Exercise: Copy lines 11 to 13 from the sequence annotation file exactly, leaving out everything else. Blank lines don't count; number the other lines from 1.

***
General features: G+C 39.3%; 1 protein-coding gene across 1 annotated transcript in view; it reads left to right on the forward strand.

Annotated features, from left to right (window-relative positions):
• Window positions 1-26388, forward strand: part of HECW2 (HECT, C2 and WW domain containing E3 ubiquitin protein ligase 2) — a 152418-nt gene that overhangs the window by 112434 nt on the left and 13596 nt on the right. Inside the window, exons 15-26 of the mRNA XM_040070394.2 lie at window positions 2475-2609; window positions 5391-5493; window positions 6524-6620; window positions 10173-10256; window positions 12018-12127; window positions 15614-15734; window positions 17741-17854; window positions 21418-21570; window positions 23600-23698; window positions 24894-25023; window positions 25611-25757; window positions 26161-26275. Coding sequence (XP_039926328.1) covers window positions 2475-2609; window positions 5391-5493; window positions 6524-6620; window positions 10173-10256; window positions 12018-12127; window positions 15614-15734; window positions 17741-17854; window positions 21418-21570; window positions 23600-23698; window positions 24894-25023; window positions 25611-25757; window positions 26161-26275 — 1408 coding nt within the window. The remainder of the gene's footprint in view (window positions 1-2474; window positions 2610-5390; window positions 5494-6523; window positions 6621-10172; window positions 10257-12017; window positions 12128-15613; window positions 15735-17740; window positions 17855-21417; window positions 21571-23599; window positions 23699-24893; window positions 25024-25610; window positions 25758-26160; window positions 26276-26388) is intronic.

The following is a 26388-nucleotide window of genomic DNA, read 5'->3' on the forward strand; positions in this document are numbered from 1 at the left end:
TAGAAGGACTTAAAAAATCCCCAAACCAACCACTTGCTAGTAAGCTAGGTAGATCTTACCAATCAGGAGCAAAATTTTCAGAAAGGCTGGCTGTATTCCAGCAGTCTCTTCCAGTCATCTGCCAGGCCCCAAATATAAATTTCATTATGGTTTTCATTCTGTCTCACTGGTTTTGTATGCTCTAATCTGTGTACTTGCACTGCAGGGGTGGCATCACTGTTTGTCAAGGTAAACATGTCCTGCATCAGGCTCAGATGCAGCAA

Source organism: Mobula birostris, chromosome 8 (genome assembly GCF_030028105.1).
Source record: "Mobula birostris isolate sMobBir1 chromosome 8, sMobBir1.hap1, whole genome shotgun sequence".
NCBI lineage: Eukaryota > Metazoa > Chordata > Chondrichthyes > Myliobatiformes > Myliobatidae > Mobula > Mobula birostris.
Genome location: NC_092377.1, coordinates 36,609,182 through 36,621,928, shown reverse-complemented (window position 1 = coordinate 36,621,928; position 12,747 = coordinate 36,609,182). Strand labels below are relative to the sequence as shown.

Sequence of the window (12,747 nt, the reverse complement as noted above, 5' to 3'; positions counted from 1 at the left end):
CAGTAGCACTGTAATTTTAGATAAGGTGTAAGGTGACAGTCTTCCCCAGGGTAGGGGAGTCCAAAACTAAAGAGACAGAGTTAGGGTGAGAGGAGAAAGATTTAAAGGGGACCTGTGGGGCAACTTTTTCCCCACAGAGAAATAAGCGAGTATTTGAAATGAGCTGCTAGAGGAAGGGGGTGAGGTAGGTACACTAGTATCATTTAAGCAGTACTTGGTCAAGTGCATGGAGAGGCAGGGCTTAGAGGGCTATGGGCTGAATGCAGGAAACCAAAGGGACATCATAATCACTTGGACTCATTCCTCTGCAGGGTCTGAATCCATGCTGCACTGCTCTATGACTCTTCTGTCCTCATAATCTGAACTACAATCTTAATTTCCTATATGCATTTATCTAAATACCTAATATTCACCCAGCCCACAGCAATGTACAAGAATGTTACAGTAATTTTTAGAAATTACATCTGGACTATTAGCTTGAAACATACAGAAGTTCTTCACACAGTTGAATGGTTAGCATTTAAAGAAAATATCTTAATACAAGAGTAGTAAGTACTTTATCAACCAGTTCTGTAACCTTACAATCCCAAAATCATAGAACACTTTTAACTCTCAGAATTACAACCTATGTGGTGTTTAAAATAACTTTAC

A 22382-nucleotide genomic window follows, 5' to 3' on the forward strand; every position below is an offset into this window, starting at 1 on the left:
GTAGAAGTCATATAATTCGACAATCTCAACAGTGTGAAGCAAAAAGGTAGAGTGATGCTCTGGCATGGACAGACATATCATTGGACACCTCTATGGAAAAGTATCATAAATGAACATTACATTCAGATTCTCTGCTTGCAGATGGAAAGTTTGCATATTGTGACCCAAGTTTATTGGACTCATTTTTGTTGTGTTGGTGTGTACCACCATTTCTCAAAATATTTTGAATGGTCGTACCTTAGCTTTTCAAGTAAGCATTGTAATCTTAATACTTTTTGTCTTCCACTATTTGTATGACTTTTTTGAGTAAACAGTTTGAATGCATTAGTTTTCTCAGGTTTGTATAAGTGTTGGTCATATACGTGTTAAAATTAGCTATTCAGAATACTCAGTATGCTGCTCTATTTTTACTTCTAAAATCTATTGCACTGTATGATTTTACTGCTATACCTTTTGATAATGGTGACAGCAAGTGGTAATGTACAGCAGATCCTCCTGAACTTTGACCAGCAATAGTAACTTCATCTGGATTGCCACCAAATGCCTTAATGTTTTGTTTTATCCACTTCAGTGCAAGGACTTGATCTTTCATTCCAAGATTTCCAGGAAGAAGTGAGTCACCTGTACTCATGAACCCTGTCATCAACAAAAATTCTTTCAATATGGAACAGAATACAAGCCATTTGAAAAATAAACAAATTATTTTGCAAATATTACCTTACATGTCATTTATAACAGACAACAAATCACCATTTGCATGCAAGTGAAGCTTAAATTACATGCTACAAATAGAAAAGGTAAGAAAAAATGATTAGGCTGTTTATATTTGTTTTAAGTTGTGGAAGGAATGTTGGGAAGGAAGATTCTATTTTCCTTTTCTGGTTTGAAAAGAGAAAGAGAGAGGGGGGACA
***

CAGTAGCACTGTAATTTTAGATAAGGTGTAAGGTGACAGTCTTCCCCAGGGTAGGGGAGTCCAAAACTAAAGAGACAGAGTTAGGGTGAGAGGAGAAAGATTTAAAGGGGACCTGTGGGGCAACTTTTTCCCCACAGAGAAATAAGCGAGTATTTGAAATGAGCTGCTAGAGGAAGGGGGTGAGGTAGGTACACTAGTATCATTTAAGCAGTACTTGGTCAAGTGCATGGAGAGGCAGGGCTTAGAGGGCTATGGGCTGAATGCAGGAAACCAAAGGGACATCATAATCACTTGGACTCATTCCTCTGCAGGGTCTGAATCCATGCTGCACTGCTCTATGACTCTTCTGTCCTCATAATCTGAACTACAATCTTAATTTCCTATATGCATTTATCTAAATACCTAATATTCACCCAGCCCACAGCAATGTACAAGAATGTTACAGTAATTTTTAGAAATTACATCTGGACTATTAGCTTGAAACATACAGAAGTTCTTCACACAGTTGAATGGTTAGCATTTAAAGAAAATATCTTAATACAAGAGTAGTAAGTACTTTATCAACCAGTTCTGTAACCTTACAATCCCAAAATCATAGAACACTTTTAACTCTCAGAATTACAACCTATGTGGTGTTTAAAATAACTTTAC

A 22382-nucleotide genomic window follows, 5' to 3' on the forward strand; every position below is an offset into this window, starting at 1 on the left:
GTAGAAGTCATATAATTCGACAATCTCAACAGTGTGAAGCAAAAAGGTAGAGTGATGCTCTGGCATGGACAGACATATCATTGGACACCTCTATGGAAAAGTATCATAAATGAACATTACATTCAGATTCTCTGCTTGCAGATGGAAAGTTTGCATATTGTGACCCAAGTTTATTGGACTCATTTTTGTTGTGTTGGTGTGTACCACCATTTCTCAAAATATTTTGAATGGTCGTACCTTAGCTTTTCAAGTAAGCATTGTAATCTTAATACTTTTTGTCTTCCACTATTTGTATGACTTTTTTGAGTAAACAGTTTGAATGCATTAGTTTTCTCAGGTTTGTATAAGTGTTGGTCATATACGTGTTAAAATTAGCTATTCAGAATACTCAGTATGCTGCTCTATTTTTACTTCTAAAATCTATTGCACTGTATGATTTTACTGCTATACCTTTTGATAATGGTGACAGCAAGTGGTAATGTACAGCAGATCCTCCTGAACTTTGACCAGCAATAGTAACTTCATCTGGATTGCCACCAAATGCCTTAATGTTTTGTTTTATCCACTTCAGTGCAAGGACTTGATCTTTCATTCCAAGATTTCCAGGAAGAAGTGAGTCACCTGTACTCATGAACCCTGTCATCAACAAAAATTCTTTCAATATGGAACAGAATACAAGCCATTTGAAAAATAAACAAATTATTTTGCAAATATTACCTTACATGTCATTTATAACAGACAACAAATCACCATTTGCATGCAAGTGAAGCTTAAATTACATGCTACAAATAGAAAAGGTAAGAAAAAATGATTAGGCTGTTTATATTTGTTTTAAGTTGTGGAAGGAATGTTGGGAAGGAAGATTCTATTTTCCTTTTCTGGTTTGAAAAGAGAAAGAGAGAGGGGGGACA